Closing the New Gender Gap: Assessing Issues of Gender Identity in the Workplace
By Shaun Bernstein
Last fall, a 10-year-old Vancouver girl and her family made headlines for her fight to get her birth certificate amended. It was not for any name or address change though; Harriette Cunningham has transitioned from a boy to a girl and wants her government-issued paperwork to reflect this. Other stories have come forward of individuals fighting government bureaucracy to have their passport sex changed, or other amendments that reflect their changed gender identity.
These stories reflect the new reality that gender is no longer viewed as merely a biological state, but as a status of one’s lived identity. As Cunningham’s father told The Globe and Mail, “the problem arises when people think transgendered issues are to do with sexual orientation. She’s 10 years old – she’s not thinking about that.” The Ontario Human Rights Code (“Code”) was amended in 2012 to include gender identity and gender expression as protected grounds of discrimination. Now, a new policy and brochure have been released to clearly explain to employers further areas where they cannot discriminate.
The policy and its suggestions address a number of terms which may be unfamiliar to employers, and are worth explaining briefly:
Gender Identity – How one identifies their gender, which may be different from their assigned sex at birth, irrelevant of their sexual identity or preferences
Gender Expression – How a person expresses their gender – through dress, appearance, voice, hair, choice of identifying pronoun, etc
Gender Non-conforming – Individuals who do not conform typically with the sex they are assigned at birth, and may or may not identify as trans.
Discrimination laws against an individuals’ sex are nothing new, but the addition of ‘gender identity’ and ‘gender expression’ came with the passage of Toby’s Act in 2012, named in honour of transgendered musician Toby Dancer. The policy protects all “trans people and other gender non-conforming individuals” on a multitude of grounds, including specifically employment. This includes all forms of employment and all stages from hiring to dress code to performance reviews and accommodations.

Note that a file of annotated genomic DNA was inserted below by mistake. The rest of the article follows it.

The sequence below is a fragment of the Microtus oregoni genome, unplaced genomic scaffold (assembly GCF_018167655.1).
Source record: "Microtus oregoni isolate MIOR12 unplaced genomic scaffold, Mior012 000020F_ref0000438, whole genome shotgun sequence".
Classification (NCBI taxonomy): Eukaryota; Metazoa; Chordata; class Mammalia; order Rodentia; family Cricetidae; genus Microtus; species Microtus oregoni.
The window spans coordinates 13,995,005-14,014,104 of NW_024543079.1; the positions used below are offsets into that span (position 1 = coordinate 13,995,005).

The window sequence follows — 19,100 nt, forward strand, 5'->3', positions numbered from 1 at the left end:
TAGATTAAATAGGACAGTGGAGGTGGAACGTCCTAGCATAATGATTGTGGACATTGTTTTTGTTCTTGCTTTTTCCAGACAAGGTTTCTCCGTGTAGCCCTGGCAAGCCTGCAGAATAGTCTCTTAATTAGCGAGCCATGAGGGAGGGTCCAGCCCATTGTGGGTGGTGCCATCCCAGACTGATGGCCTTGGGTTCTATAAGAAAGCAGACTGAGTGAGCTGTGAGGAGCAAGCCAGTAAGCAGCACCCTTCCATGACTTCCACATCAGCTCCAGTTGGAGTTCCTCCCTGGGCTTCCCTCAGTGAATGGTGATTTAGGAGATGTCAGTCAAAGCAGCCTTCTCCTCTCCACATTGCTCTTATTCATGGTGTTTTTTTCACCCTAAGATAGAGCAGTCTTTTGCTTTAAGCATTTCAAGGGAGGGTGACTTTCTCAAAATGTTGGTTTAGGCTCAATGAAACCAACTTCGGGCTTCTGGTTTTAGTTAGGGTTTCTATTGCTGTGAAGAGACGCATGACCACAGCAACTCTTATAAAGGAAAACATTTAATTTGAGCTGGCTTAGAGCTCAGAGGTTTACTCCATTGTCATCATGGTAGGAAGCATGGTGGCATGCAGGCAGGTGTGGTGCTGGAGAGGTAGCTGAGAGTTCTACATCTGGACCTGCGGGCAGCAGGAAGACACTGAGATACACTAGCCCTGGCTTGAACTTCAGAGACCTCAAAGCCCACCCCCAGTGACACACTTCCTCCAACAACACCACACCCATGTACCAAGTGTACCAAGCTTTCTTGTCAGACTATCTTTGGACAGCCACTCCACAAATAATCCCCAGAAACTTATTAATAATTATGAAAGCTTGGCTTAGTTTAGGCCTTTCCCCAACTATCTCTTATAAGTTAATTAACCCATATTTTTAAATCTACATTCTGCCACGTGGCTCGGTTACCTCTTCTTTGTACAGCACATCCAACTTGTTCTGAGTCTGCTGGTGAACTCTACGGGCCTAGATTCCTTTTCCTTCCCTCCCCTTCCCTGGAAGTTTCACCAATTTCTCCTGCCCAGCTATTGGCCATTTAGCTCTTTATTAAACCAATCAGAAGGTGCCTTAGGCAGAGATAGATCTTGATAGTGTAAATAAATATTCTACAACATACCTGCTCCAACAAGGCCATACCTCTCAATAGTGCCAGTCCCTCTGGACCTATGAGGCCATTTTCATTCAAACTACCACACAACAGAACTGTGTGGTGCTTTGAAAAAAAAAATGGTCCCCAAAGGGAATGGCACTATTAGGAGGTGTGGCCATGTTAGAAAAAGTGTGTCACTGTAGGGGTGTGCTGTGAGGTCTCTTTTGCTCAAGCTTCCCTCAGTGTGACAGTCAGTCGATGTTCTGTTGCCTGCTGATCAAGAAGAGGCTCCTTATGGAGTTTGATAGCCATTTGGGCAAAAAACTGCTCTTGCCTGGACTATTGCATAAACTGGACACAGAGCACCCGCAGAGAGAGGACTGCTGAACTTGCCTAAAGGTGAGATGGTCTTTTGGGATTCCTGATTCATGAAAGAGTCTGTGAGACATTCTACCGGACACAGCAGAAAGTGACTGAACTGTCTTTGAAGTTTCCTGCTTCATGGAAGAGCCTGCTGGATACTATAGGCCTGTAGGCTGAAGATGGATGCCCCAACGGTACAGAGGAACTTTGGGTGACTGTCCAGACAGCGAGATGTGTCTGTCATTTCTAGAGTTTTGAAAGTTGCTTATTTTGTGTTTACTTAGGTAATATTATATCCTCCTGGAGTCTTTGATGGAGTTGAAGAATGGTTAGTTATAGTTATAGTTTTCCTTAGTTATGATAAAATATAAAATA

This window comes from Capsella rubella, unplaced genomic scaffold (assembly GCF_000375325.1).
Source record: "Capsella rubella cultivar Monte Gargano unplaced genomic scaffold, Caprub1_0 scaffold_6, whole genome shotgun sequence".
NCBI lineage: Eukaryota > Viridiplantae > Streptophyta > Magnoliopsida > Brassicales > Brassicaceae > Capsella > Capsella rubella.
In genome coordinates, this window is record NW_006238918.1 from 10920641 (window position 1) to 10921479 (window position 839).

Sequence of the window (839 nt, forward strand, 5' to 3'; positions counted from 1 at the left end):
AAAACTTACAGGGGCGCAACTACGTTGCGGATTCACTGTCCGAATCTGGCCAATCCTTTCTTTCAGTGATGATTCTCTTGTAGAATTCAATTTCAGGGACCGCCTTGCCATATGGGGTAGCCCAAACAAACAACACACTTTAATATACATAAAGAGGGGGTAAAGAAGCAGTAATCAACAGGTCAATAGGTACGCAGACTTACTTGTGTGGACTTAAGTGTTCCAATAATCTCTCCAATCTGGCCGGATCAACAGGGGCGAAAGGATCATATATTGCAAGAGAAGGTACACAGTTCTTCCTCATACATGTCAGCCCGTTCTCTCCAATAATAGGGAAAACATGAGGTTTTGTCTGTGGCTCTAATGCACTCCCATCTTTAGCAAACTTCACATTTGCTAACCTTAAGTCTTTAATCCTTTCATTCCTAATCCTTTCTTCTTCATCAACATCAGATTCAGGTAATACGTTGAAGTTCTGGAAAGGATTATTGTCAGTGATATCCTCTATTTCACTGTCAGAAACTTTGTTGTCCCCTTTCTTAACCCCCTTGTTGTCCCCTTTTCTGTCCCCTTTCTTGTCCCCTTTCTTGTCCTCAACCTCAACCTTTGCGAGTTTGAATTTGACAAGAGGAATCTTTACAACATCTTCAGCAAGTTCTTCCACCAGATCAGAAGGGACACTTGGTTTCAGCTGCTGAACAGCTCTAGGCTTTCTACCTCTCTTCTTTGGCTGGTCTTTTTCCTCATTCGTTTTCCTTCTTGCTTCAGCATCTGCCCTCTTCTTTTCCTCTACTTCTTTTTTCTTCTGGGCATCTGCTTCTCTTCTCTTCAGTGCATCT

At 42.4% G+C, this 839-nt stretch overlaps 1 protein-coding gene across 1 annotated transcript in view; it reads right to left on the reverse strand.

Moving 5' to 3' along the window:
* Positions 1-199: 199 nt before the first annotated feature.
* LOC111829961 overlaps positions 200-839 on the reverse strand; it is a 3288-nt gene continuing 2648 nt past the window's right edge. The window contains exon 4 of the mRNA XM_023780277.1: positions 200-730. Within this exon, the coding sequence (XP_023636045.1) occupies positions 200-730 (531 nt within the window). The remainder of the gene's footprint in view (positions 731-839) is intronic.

With regard to hiring, transgendered employees can be subject to discrimination either directly related to their gender identity, or be rejected from opportunities due to falsified reasons that are a veiled excuse for discrimination. In a 2004 Canadian Human Rights Tribunal case Montreuil v National Bank, a trans woman was rejected after believing she would be hired, and was given reasons involving her attitude and qualifications that the Tribunal later found to be ‘disingenuous.’ The Tribunal agreed that the woman’s human rights complaint was legitimate.
Accommodation can also deal with physical space, such as washrooms and change rooms. The Ontario Human Rights Commission (“OHRC”) recommends transgendered and transitioning employees be accommodated in ways that do not leave them vulnerable to embarrassment or humiliation, such as use of appropriate washrooms and change rooms. In a recent Ontario Human Rights Tribunal decision, a transitioning employee that was forced to use a men’s change room instead of her desired women’s one complained to her employer about workplace harassment, and was later fired. The Tribunal found that the employer had contributed to a poisoned work environment and failed to properly investigate complaints. The employee was awarded $22,000 for injury to dignity, feelings, and self-respect.
The OHRC brochure summarizes some of the key issues in discrimination of trans individuals, and specifically outlines harassment as including “inappropriate comments, questions, jokes…e-mails, social media…or ongoing and demeaning behavior that insults, demeans, harms, or threatens a person in some way.” Employers are liable for any discrimination and harassment that happens in the workplace, and can make concerted efforts to avoid any incidents by implementing thorough workplace policies and training.
The OHRC suggests a number of measures that businesses can implement to better accommodate transgendered individuals. Organizations can be sure to keep any gender-identifying personal information confidential so it does not cause embarrassment or humiliation to an employee who has transitioned or is in the process. Dress codes should be flexible, so as to be accepting of individuals who may deviate from traditional standards, while still maintaining professional workplace-appropriate dress. Also, washrooms and change rooms should be available to the gender an individual identifies with, or gender-neutral facilities may be made available as an alternative.
How We Can Help
Accommodations for any employee may require workplace modifications that seem initially complex, but employers are obligated to accommodate to the point of undue hardship. As gender identity and gender expression become more commonplace in HR discourse, transgendered and transitioning employees will feel more comfortable and open choosing to express their identity in the workplace.
Accommodation though involves more than just physical space. Employers can support a transgendered or transitioning employee by ensuring that workplace policies are inclusive of all individuals, and closely adhered to by all staff to create a welcoming and supportive environment.
Employers must be mindful of employees who feel they may be subject to any form of workplace discrimination, and the first step is education. For employers who are looking to review their workplace policies and training to better accommodate employees. Contact us today to learn how we can help your organization make all individuals feel welcome in the workplace.